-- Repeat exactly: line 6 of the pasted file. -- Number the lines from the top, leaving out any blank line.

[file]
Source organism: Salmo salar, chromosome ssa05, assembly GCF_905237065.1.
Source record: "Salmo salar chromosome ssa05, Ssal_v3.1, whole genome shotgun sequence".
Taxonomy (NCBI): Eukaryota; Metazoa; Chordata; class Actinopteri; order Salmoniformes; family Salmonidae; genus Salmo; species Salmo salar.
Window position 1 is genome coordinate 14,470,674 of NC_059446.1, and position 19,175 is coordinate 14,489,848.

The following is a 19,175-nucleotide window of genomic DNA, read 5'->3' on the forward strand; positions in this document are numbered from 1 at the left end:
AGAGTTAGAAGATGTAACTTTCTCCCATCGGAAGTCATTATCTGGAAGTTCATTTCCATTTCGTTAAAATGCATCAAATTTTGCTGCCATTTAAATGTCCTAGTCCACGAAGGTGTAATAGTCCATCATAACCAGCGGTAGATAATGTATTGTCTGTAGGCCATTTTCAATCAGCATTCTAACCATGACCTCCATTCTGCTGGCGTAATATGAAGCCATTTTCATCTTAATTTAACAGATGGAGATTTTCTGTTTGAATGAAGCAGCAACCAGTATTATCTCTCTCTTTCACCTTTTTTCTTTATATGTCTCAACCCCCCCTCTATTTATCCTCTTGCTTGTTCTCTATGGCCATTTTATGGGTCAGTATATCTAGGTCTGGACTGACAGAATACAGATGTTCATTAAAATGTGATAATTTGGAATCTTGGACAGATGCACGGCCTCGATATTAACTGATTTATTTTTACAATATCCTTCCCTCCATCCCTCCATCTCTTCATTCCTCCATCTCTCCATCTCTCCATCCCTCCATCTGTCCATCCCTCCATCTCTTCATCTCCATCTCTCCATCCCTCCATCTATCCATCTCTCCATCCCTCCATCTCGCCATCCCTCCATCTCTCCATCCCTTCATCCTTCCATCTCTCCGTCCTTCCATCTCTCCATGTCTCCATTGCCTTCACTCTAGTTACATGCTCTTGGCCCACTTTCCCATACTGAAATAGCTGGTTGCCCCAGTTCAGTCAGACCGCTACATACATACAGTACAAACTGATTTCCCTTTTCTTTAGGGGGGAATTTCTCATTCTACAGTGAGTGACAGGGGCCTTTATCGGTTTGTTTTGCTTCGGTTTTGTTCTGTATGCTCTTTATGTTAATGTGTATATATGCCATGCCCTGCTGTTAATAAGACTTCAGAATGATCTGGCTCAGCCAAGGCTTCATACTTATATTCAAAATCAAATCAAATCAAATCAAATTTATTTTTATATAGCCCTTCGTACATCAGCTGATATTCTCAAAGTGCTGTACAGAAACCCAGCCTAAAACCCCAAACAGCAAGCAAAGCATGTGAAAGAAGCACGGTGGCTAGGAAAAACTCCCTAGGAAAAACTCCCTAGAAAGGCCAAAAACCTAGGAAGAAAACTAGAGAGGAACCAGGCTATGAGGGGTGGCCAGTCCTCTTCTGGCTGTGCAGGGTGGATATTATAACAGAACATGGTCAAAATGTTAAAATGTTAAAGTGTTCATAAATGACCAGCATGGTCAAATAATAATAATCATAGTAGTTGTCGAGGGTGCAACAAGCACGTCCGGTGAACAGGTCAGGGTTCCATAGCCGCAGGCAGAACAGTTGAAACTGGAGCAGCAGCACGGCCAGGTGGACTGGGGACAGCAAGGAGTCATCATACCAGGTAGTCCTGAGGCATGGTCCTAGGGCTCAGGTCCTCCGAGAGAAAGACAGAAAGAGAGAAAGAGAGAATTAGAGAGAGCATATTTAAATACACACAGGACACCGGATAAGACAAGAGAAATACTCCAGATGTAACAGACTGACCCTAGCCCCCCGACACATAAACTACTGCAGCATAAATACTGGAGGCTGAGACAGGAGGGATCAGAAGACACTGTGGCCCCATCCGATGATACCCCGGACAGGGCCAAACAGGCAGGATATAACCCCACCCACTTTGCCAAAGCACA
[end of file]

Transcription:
AGAGTTAGAAGATGTAACTTTCTCCCATCGGAAGTCATTATCTGGAAGTTCATTTCCATTTCGTTAAAATGCATCAAATTTTGCTGCCATTTAAATGTCCTAGTCCACGAAGGTGTAATAGTCCATCATAACCAGCGGTAGATAATGTATTGTCTGTAGGCCATTTTCAATCAGCATTCTAACCATGACCTCCATTCTGCTGGCGTAATATGAAGCCATTTTCATCTTAATTTAACAGATGGAGATTTTCTGTTTGAATGAAGCAGCAACCAGTATTATCTCTCTCTTTCACCTTTTTTCTTTATATGTCTCAACCCCCCCTCTATTTATCCTCTTGCTTGTTCTCTATGGCCATTTTATGGGTCAGTATATCTAGGTCTGGACTGACAGAATACAGATGTTCATTAAAATGTGATAATTTGGAATCTTGGACAGATGCACGGCCTCGATATTAACTGATTTATTTTTACAATATCCTTCCCTCCATCCCTCCATCTCTTCATTCCTCCATCTCTCCATCTCTCCATCCCTCCATCTGTCCATCCCTCCATCTCTTCATCTCCATCTCTCCATCCCTCCATCTATCCATCTCTCCATCCCTCCATCTCGCCATCCCTCCATCTCTCCATCCCTTCATCCTTCCATCTCTCCGTCCTTCCATCTCTCCATGTCTCCATTGCCTTCACTCTAGTTACATGCTCTTGGCCCACTTTCCCATACTGAAATAGCTGGTTGCCCCAGTTCAGTCAGACCGCTACATACATACAGTACAAACTGATTTCCCTTTTCTTTAGGGGGGAATTTCTCATTCTACAGTGAGTGACAGGGGCCTTTATCGGTTTGTTTTGCTTCGGTTTTGTTCTGTATGCTCTTTATGTTAATGTGTATATATGCCATGCCCTGCTGTTAATAAGACTTCAGAATGATCTGGCTCAGCCAAGGCTTCATACTTATATTCAAAATCAAATCAAATCAAATCAAATTTATTTTTATATAGCCCTTCGTACATCAGCTGATATTCTCAAAGTGCTGTACAGAAACCCAGCCTAAAACCCCAAACAGCAAGCAAAGCATGTGAAAGAAGCACGGTGGCTAGGAAAAACTCCCTAGGAAAAACTCCCTAGAAAGGCCAAAAACCTAGGAAGAAAACTAGAGAGGAACCAGGCTATGAGGGGTGGCCAGTCCTCTTCTGGCTGTGCAGGGTGGATATTATAACAGAACATGGTCAAAATGTTAAAATGTTAAAGTGTTCATAAATGACCAGCATGGTCAAATAATAATAATCATAGTAGTTGTCGAGGGTGCAACAAGCACGTCCGGTGAACAGGTCAGGGTTCCATAGCCGCAGGCAGAACAGTTGAAACTGGAGCAGCAGCACGGCCAGGTGGACTGGGGACAGCAAGGAGTCATCATACCAGGTAGTCCTGAGGCATGGTCCTAGGGCTCAGGTCCTCCGAGAGAAAGACAGAAAGAGAGAAAGAGAGAATTAGAGAGAGCATATTTAAATACACACAGGACACCGGATAAGACAAGAGAAATACTCCAGATGTAACAGACTGACCCTAGCCCCCCGACACATAAACTACTGCAGCATAAATACTGGAGGCTGAGACAGGAGGGATCAGAAGACACTGTGGCCCCATCCGATGATACCCCGGACAGGGCCAAACAGGCAGGATATAACCCCACCCACTTTGCCAAAGCACA